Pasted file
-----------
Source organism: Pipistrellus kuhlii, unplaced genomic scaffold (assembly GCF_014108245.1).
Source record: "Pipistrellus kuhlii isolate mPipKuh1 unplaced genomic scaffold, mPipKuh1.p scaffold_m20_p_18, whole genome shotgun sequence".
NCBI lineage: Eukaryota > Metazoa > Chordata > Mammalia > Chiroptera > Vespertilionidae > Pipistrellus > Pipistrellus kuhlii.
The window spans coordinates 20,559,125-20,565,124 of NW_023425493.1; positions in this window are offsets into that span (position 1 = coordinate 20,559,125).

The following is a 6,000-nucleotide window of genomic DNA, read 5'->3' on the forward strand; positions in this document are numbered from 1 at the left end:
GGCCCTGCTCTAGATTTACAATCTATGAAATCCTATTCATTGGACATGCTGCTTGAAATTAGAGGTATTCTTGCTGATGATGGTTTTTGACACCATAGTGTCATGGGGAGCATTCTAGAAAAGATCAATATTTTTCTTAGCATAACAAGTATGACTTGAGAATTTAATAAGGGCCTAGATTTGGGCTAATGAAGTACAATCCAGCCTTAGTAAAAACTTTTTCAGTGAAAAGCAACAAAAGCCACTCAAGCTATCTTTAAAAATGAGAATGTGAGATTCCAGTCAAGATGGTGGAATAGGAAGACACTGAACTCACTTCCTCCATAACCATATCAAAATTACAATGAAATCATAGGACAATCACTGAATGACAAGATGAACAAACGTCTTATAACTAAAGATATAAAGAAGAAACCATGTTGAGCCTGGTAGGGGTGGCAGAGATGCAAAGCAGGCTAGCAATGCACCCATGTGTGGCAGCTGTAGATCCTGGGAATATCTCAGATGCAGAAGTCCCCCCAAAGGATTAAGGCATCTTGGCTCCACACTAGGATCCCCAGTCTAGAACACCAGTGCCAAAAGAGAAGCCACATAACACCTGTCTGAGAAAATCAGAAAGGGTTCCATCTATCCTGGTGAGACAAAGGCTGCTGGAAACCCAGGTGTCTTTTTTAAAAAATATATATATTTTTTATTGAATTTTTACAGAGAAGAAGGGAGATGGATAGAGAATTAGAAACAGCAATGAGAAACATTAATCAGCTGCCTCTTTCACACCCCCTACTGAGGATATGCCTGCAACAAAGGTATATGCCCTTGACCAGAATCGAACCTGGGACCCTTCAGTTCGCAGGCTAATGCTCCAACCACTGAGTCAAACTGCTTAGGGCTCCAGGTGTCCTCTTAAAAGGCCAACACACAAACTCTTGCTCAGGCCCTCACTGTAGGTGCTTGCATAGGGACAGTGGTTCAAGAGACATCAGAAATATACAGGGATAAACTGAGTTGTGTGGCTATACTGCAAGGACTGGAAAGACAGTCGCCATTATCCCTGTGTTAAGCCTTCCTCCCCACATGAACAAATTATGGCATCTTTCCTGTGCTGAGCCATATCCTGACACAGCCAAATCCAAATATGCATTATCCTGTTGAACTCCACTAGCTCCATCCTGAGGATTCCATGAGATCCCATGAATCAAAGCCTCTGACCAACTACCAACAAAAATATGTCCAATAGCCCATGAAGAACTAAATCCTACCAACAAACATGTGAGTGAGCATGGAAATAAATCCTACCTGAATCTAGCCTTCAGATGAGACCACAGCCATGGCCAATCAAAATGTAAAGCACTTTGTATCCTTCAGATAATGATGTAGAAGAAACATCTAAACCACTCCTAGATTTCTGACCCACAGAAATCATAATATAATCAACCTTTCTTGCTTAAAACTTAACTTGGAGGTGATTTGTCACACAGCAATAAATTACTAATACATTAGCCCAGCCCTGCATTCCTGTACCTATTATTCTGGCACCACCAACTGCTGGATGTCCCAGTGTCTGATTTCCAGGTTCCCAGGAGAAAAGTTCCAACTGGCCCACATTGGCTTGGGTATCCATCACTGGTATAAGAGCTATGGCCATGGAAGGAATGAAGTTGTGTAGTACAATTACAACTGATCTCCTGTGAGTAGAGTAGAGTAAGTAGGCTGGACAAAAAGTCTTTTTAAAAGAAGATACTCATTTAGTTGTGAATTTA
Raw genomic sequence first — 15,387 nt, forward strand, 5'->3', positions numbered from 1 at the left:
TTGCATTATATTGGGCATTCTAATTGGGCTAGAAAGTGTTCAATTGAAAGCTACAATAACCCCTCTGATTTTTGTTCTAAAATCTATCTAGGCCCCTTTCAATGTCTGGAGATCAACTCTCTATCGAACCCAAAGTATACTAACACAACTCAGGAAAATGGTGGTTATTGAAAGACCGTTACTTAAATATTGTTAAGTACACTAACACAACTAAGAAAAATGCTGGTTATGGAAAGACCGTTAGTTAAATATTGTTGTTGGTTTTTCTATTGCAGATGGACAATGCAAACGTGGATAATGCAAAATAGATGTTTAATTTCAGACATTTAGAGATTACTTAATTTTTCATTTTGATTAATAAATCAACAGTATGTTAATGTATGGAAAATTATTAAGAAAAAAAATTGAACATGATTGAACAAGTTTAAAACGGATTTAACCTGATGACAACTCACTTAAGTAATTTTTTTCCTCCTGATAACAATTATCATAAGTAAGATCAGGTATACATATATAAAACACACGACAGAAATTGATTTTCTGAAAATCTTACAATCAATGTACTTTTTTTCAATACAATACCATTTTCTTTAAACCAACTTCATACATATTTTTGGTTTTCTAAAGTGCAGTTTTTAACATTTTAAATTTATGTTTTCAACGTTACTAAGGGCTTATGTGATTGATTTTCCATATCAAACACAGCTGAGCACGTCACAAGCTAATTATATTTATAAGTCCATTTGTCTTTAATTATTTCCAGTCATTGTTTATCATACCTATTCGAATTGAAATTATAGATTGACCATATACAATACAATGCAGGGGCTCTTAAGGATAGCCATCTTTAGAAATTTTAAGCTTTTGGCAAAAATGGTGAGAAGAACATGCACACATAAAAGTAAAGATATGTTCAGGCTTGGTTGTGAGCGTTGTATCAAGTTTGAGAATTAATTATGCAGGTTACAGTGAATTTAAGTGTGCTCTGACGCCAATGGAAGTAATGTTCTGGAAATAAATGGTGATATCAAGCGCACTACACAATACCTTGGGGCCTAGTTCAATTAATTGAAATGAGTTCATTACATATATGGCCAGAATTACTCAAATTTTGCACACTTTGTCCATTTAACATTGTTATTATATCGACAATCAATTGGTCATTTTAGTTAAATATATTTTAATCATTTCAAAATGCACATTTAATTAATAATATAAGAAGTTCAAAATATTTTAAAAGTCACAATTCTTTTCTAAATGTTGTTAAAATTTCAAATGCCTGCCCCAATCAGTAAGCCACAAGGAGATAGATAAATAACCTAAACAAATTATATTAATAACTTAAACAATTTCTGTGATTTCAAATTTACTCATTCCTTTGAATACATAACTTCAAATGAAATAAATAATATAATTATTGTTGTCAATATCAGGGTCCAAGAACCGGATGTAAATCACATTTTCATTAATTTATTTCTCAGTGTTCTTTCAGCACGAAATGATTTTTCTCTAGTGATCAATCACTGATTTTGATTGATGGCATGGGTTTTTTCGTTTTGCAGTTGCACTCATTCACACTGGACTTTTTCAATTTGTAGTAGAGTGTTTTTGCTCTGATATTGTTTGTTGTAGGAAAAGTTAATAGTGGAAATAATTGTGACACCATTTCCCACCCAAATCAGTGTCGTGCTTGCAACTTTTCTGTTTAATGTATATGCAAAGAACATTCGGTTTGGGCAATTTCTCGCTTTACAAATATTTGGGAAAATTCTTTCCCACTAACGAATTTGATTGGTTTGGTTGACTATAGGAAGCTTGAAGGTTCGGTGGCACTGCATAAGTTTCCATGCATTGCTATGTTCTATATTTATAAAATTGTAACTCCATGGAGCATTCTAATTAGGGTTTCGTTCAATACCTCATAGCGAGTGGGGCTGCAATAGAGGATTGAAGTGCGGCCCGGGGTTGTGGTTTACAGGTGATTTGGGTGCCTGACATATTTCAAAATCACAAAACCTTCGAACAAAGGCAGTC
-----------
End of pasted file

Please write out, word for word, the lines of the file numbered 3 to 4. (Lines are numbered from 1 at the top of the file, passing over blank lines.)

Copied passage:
NCBI lineage: Eukaryota > Metazoa > Chordata > Mammalia > Chiroptera > Vespertilionidae > Pipistrellus > Pipistrellus kuhlii.
The window spans coordinates 20,559,125-20,565,124 of NW_023425493.1; positions in this window are offsets into that span (position 1 = coordinate 20,559,125).